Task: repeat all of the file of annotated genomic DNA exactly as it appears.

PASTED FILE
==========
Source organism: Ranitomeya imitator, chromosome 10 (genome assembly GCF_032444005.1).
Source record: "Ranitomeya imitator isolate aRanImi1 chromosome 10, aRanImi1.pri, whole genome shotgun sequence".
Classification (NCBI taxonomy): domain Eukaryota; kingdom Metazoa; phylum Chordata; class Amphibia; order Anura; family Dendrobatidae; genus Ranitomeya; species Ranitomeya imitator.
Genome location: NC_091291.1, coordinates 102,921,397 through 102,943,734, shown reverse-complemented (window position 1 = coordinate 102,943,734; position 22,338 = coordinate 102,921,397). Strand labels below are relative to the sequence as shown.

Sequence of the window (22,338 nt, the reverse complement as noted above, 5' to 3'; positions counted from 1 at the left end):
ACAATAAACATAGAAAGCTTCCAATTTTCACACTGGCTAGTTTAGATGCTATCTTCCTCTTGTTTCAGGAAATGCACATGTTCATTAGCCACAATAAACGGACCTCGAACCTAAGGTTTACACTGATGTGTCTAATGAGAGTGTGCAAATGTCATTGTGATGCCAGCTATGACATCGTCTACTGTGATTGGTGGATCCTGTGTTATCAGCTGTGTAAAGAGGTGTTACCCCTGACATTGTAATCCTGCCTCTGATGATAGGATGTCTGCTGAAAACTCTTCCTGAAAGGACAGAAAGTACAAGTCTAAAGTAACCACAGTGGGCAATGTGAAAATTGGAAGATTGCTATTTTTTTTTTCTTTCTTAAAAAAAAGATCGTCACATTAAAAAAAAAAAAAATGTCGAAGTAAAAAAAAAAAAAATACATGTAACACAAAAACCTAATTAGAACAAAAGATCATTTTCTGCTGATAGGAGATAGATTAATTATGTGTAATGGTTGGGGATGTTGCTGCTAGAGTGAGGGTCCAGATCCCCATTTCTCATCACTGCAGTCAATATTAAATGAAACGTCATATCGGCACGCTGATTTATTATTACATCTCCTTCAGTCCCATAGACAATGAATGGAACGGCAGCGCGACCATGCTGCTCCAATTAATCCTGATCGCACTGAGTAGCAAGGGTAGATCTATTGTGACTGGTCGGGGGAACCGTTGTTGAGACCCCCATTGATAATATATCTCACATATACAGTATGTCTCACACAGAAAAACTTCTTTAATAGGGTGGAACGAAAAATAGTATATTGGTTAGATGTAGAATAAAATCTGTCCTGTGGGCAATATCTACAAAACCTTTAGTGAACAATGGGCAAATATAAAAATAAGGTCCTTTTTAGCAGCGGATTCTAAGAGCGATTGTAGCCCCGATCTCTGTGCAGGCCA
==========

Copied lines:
Source organism: Ranitomeya imitator, chromosome 10 (genome assembly GCF_032444005.1).
Source record: "Ranitomeya imitator isolate aRanImi1 chromosome 10, aRanImi1.pri, whole genome shotgun sequence".
Classification (NCBI taxonomy): domain Eukaryota; kingdom Metazoa; phylum Chordata; class Amphibia; order Anura; family Dendrobatidae; genus Ranitomeya; species Ranitomeya imitator.
Genome location: NC_091291.1, coordinates 102,921,397 through 102,943,734, shown reverse-complemented (window position 1 = coordinate 102,943,734; position 22,338 = coordinate 102,921,397). Strand labels below are relative to the sequence as shown.

Sequence of the window (22,338 nt, the reverse complement as noted above, 5' to 3'; positions counted from 1 at the left end):
ACAATAAACATAGAAAGCTTCCAATTTTCACACTGGCTAGTTTAGATGCTATCTTCCTCTTGTTTCAGGAAATGCACATGTTCATTAGCCACAATAAACGGACCTCGAACCTAAGGTTTACACTGATGTGTCTAATGAGAGTGTGCAAATGTCATTGTGATGCCAGCTATGACATCGTCTACTGTGATTGGTGGATCCTGTGTTATCAGCTGTGTAAAGAGGTGTTACCCCTGACATTGTAATCCTGCCTCTGATGATAGGATGTCTGCTGAAAACTCTTCCTGAAAGGACAGAAAGTACAAGTCTAAAGTAACCACAGTGGGCAATGTGAAAATTGGAAGATTGCTATTTTTTTTTTCTTTCTTAAAAAAAAGATCGTCACATTAAAAAAAAAAAAAATGTCGAAGTAAAAAAAAAAAAAATACATGTAACACAAAAACCTAATTAGAACAAAAGATCATTTTCTGCTGATAGGAGATAGATTAATTATGTGTAATGGTTGGGGATGTTGCTGCTAGAGTGAGGGTCCAGATCCCCATTTCTCATCACTGCAGTCAATATTAAATGAAACGTCATATCGGCACGCTGATTTATTATTACATCTCCTTCAGTCCCATAGACAATGAATGGAACGGCAGCGCGACCATGCTGCTCCAATTAATCCTGATCGCACTGAGTAGCAAGGGTAGATCTATTGTGACTGGTCGGGGGAACCGTTGTTGAGACCCCCATTGATAATATATCTCACATATACAGTATGTCTCACACAGAAAAACTTCTTTAATAGGGTGGAACGAAAAATAGTATATTGGTTAGATGTAGAATAAAATCTGTCCTGTGGGCAATATCTACAAAACCTTTAGTGAACAATGGGCAAATATAAAAATAAGGTCCTTTTTAGCAGCGGATTCTAAGAGCGATTGTAGCCCCGATCTCTGTGCAGGCCA